Martial: The Unexpected Classic
This is the first full-length study in English of the Roman poet Martial's life, poetry and politics, as well as of the survival of his fifteen books of epigrams and short poems from his death around AD 104 to the present. The subjects examined include his defence of epigram as an art form, his misogyny and obscenity, his style, wit and humour, and, not least, his imperial propaganda. The concluding part of the work examines his high reputation in the Renaissance and the later censorship and neglect of his work until comparatively recently. All the material is presented for a modern objective assessment of his achievement, without in any way disguising the unpleasant aspects of his genius, and the political and literary pressures on poets in Rome at that period.
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1 Martials life and times
2 Martials Apologia pro opere suo
Martials Greek and Latin models
4 The coherence of Martials themes
5 Martials sexual attitudes
6 Humanity and humour imagery and wit
7 Survival and revival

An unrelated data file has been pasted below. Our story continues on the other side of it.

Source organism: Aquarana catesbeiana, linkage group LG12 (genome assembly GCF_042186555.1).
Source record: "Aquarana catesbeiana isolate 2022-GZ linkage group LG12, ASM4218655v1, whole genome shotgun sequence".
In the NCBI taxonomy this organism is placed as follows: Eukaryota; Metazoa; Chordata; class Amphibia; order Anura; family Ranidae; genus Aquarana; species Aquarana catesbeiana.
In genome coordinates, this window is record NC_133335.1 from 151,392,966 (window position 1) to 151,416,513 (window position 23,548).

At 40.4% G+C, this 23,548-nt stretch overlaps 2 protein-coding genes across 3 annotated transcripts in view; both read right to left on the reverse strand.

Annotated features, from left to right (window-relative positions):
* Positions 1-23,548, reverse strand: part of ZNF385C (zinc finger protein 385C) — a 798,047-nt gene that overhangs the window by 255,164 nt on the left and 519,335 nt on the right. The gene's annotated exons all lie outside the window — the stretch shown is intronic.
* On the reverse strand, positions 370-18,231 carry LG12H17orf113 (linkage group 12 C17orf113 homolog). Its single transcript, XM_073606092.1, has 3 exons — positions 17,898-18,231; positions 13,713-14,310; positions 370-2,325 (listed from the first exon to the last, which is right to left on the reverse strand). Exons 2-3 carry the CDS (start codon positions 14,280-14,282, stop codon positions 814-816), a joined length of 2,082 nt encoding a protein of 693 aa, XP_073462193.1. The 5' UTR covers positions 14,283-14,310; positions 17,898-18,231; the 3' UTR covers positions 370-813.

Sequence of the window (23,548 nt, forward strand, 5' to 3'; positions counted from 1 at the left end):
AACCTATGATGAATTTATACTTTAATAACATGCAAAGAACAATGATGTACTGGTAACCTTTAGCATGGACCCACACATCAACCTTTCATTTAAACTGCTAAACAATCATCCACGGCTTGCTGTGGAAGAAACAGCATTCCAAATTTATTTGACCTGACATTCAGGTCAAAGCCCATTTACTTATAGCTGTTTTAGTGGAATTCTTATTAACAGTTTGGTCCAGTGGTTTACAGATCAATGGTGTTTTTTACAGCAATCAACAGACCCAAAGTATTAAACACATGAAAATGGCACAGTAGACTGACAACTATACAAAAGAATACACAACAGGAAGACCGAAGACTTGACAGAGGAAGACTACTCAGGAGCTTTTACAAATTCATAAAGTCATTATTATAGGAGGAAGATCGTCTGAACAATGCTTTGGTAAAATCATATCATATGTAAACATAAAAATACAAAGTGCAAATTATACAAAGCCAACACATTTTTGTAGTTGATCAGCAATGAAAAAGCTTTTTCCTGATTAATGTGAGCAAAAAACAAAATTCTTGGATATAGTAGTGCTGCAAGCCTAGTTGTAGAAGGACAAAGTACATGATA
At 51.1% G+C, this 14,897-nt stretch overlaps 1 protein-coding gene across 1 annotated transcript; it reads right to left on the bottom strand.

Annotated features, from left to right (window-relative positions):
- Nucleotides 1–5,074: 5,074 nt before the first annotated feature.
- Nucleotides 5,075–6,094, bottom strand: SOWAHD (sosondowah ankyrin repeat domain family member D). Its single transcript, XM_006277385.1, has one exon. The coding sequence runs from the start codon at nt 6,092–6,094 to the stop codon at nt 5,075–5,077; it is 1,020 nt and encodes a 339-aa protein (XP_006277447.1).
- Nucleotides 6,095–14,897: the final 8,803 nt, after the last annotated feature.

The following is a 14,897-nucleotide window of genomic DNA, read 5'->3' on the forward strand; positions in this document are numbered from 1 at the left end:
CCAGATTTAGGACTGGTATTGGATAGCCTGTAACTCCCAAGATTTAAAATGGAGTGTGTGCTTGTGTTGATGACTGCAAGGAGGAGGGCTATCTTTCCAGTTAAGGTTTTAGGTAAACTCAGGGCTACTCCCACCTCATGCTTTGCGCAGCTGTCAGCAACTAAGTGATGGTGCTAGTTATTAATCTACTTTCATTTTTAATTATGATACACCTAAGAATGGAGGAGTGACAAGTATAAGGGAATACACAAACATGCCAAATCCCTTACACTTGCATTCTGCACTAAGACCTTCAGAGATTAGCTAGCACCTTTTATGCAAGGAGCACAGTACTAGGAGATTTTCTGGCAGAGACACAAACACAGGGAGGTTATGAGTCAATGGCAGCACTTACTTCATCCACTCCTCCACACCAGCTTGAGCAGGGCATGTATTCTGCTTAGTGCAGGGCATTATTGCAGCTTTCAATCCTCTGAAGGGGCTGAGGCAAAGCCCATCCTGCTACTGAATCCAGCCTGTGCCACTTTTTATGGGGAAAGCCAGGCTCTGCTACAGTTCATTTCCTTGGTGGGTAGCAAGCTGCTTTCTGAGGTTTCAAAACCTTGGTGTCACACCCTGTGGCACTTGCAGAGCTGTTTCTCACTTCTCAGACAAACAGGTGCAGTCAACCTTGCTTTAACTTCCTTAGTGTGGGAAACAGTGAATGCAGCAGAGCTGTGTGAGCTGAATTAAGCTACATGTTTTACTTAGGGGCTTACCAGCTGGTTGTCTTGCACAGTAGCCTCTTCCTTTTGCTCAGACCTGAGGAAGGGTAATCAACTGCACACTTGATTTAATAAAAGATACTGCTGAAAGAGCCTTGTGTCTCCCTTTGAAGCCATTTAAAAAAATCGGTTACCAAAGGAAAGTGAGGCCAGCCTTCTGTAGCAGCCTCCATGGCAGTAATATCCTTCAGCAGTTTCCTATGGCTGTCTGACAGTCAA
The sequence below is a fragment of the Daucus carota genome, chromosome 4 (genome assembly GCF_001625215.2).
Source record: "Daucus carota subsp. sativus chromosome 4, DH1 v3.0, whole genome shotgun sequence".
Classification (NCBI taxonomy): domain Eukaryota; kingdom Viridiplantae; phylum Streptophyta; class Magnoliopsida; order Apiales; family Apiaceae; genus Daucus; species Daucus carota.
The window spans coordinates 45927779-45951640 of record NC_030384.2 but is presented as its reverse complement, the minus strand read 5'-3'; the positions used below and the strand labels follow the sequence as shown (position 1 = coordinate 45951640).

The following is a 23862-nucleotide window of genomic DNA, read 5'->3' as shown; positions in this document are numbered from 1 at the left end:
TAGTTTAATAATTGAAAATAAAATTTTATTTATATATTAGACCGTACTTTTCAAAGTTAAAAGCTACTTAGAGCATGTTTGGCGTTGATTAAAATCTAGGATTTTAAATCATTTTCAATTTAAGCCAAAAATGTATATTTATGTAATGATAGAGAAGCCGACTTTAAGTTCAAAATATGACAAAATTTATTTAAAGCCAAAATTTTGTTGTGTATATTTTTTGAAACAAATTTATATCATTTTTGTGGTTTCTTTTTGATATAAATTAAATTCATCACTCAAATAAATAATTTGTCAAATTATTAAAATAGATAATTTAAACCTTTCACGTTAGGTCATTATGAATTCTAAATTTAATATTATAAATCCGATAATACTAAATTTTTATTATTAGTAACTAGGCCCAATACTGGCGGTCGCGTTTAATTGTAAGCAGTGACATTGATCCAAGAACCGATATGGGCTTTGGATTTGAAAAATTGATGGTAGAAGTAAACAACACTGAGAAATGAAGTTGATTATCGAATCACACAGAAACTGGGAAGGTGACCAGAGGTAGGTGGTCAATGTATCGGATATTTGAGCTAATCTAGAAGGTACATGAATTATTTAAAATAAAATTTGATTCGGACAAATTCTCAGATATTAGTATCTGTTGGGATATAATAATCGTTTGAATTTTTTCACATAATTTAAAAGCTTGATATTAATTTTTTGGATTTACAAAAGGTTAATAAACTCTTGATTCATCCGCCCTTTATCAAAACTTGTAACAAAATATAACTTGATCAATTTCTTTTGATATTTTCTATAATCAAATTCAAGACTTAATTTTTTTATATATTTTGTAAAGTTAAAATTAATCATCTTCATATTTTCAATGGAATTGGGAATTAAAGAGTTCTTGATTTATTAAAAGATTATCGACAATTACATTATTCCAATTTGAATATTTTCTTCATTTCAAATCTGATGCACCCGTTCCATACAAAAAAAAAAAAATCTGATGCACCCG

addressed allusions ancient Apophoreta attitudes Augustan Augustus authors behaviour Bilbilis Book Caesar Callimachus Catullus Celtiberian century Citroni classical client contemporary Crinagoras critical Dacians Decebalus defence discussion Domitian Domitius Marsus earlier edition elegy emperor English epigrammatic epigrammatists epigrams epitaphs erotic example favour female ﬁgures ﬁnancial ﬁnd ﬁrst ﬁt ﬂattery Flavian friends genre gifts Greek Anthology Greek epigram honour Horace humour imitations imperial inﬂuence jokes later Latin Liber de spectaculis literary literature Lucan Lucillius Marsus Martial Martial’s epigrams Meleager modern moral Nero Nero’s Nerva Nicarchus obscene one’s Ovid Ovid’s Parthenius patronage patrons perhaps Petronius Plin Pliny poems poet poet’s poetic poetry political popular praef praise Propertius Quintilian quod reader references reﬂect rhetorical Roman Rome Sarmatians satiric satiric epigrams Seneca sexual signiﬁcant Silius Italicus slaves social Spain Spanish Spec speciﬁcally Statius status Suet Szelest themes tibi Tibullus Titus tradition Trajan translation verse Vespasian Virgil women writing Xenia